In an episode of season 3 of The Big Bang Theory, the cast sends a laser pulse to the Moon. This seems to be a real thing: What Neil & Buzz left on the Moon (2004). My questions are: Could ...
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4 votes
1 answer
230 views

Why do the LAGEOS' satellites have four germanium corner cube reflectors out of over 400?

When I was writing this answer about the LAGEOS satellites, I noticed that only four of the over four hundred corner reflectors are made of optical germanium rather than fused silica. Fused silica (...
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7 votes
1 answer
222 views

How could the laser from Earth to a spacecraft be used other than to propel its light sail?

The Starshot Breakthrough Initiative, sponsored by Yuri Milner, now finances the attempt to use a huge laser on Earth to propell a tiny spacecraft to huge velocity. Not having to carry the energy for ...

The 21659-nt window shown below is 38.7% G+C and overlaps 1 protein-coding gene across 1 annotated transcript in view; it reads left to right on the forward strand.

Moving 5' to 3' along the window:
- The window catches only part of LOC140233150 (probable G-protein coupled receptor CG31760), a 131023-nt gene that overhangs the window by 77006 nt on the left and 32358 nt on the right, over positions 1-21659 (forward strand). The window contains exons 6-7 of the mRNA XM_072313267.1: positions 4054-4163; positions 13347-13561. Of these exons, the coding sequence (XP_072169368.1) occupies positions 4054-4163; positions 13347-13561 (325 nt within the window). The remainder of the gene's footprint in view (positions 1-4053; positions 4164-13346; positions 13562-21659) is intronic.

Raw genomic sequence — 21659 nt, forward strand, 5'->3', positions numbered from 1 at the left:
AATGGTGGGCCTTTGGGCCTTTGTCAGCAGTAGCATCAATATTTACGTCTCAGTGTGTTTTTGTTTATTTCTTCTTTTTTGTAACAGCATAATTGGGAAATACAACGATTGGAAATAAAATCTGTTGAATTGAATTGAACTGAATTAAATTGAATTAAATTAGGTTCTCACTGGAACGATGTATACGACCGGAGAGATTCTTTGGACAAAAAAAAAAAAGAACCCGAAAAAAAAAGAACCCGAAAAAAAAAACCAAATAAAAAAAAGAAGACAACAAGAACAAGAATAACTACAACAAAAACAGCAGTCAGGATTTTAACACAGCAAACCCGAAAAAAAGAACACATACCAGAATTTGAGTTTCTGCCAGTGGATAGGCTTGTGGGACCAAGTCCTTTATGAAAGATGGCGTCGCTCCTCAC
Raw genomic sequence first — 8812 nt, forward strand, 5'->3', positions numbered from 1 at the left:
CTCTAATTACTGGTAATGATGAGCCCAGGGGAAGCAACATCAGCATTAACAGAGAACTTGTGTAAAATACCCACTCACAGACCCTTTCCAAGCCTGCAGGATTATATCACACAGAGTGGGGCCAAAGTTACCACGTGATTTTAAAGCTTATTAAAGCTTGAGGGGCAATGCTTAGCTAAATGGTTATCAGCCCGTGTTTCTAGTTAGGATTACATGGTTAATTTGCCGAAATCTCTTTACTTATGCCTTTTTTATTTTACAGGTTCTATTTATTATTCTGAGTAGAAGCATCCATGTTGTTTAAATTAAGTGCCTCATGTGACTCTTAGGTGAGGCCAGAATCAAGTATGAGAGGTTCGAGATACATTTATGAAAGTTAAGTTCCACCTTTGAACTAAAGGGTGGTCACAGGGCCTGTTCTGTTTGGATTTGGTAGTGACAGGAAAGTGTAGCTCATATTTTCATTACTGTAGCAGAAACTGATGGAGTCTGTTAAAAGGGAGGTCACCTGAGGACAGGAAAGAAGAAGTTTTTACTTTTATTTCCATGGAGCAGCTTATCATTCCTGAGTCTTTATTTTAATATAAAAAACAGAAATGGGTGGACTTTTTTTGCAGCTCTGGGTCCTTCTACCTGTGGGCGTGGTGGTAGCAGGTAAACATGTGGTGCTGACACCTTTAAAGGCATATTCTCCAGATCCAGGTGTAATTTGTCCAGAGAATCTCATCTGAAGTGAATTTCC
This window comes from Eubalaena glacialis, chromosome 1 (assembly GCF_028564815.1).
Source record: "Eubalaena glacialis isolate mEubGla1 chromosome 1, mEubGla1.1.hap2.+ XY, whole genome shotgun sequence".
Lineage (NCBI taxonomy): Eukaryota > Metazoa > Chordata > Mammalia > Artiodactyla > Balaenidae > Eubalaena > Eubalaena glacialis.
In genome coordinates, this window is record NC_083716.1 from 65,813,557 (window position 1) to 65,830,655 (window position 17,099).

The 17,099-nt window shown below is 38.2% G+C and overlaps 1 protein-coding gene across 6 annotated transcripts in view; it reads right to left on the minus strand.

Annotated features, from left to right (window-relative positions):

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13 votes
1 answer
314 views

What are the "crossing beams of light" in the Cassini images taken during Enceladus plume flyby?

Whilst checking the latest images of the E-21 flyby returned by the Cassini probe, I've noticed that some of them show interesting optical phenomena that I'm not sure I can explain; For example, on ...
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15 votes
1 answer
664 views

Accumulated environmental damage to Hubble main mirror

I'm interested in understanding what effect does long-term radiation and microdust exposure would do to the surface roughness of a high-precision mirror like the one on the Hubble. Since it has been ...